Benjamin Rivers's PC indie hit makes a welcome debut on iOS, and it's every bit as beguiling and baffling as the original.
Here is a story-led adventure that avoids easy narrative crutches, preferring to allow its players to construct their own tale from the deliberately vague and limited information it provides.
Before you start, the game suggests you set aside an hour or so to complete it in a single sitting. Turning the lights down and donning headphones is also recommended. We'd have to agree, though it exerts such a grip you might have trouble putting it down even if you plan on taking a break.
Thunderbolts and lightning - very, very frightening
The journey begins with your amnesiac avatar roused by a gathering storm, finding himself in a mysterious room he doesn't recognise. What follows is a sequence of troubling discoveries as he gradually works his way back home, determined to uncover the mysteries behind his findings and to get back to his wife as his concerns grow.
Your job is simply to guide him there, tapping on the left or right of the screen to move, and double-tapping highlighted objects to interact with them. You can also touch the top of the screen to hold your torch up in order to illuminate higher areas, though it's rarely required.
The simple but evocative pixel-art conjures an atmosphere as rich as any big-budget horror. Indeed, the limitations of the aesthetic feed directly into what makes Home so successful - both what you can see and what you can't quite make out contribute to the suggestive nature of the storytelling.
There's a subtle distinction from most games in the choices you make, the game's intelligent use of language ensuring it's more about you telling the story rather than the game telling it to you. It doesn't ask whether you want to pick a gun, for example, instead saying, "I didn't take it, did I?"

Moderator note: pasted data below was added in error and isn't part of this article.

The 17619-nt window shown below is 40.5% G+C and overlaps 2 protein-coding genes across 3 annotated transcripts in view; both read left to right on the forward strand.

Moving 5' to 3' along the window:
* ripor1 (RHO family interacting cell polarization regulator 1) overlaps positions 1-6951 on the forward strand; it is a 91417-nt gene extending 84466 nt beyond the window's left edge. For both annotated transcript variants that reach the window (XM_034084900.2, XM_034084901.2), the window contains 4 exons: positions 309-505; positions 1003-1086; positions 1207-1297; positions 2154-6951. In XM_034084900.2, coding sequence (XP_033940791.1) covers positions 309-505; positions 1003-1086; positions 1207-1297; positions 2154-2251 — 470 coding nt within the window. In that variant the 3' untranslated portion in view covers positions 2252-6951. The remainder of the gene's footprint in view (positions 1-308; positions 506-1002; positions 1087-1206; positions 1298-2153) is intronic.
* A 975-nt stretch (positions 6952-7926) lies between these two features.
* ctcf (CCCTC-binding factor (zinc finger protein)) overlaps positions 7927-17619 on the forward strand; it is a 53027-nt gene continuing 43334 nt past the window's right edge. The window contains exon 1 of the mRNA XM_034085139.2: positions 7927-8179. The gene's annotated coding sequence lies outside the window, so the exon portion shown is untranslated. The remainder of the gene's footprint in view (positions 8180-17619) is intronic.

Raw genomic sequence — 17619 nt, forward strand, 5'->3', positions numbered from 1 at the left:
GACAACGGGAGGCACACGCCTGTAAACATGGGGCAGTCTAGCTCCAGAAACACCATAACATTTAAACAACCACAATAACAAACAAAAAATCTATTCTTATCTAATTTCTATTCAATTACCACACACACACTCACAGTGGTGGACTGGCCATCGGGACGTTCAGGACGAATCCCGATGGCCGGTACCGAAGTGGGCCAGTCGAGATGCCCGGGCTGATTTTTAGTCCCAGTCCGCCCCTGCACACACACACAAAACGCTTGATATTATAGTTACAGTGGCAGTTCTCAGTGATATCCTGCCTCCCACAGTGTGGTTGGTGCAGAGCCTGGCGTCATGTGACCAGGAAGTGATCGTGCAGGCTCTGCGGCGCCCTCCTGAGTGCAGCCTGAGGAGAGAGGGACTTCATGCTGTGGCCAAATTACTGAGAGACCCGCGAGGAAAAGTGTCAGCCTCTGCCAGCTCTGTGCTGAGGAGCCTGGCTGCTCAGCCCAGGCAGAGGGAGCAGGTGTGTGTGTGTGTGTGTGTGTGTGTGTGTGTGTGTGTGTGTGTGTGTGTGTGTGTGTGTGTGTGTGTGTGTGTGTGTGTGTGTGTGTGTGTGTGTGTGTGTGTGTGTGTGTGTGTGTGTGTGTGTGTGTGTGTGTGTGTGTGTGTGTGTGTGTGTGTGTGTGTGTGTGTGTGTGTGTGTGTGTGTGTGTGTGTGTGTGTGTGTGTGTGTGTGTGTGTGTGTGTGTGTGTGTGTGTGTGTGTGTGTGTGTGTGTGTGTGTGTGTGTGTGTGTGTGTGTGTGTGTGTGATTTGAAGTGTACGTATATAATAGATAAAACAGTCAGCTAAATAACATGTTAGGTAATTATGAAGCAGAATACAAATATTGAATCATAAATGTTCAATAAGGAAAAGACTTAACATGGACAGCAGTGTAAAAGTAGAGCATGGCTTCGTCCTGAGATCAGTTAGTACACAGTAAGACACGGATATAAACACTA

Work it out
As such, you're given room to interpret your findings and the protagonist's mindset, and that makes the adventure all the more compelling. As the protagonist picks through the dimly lit environments, disturbing sights are described and presented with enough restraint that you're left to fill in the gaps.
While two players will follow a similar path to a similar destination, the paths you choose en route and the items you choose to interact with change the way the narrative pans out - but all of that plays second fiddle to your own imagination.
It's incredibly easy to read something into items and environments that isn't necessarily there, but merely hinted at. You can be convinced of your own personal take on proceedings, but another playthrough might have you doubting yourself.
Back for good?
Home doesn't quite have the same impact second time around - the atmosphere of that initial run is lost as you consciously try to take a different path, picking up items you left alone first time, entering areas you previously ignored.
It's also true that some won't like the fact that it doesn't offer any easy answers, instead leaving you with several unanswered questions as the credits roll.
But the way the story subtly, cleverly adjusts to fit your own perspective makes for an arresting new kind of narrative experience. Home may be over fairly quickly, but it'll linger in your memory for quite a while longer.
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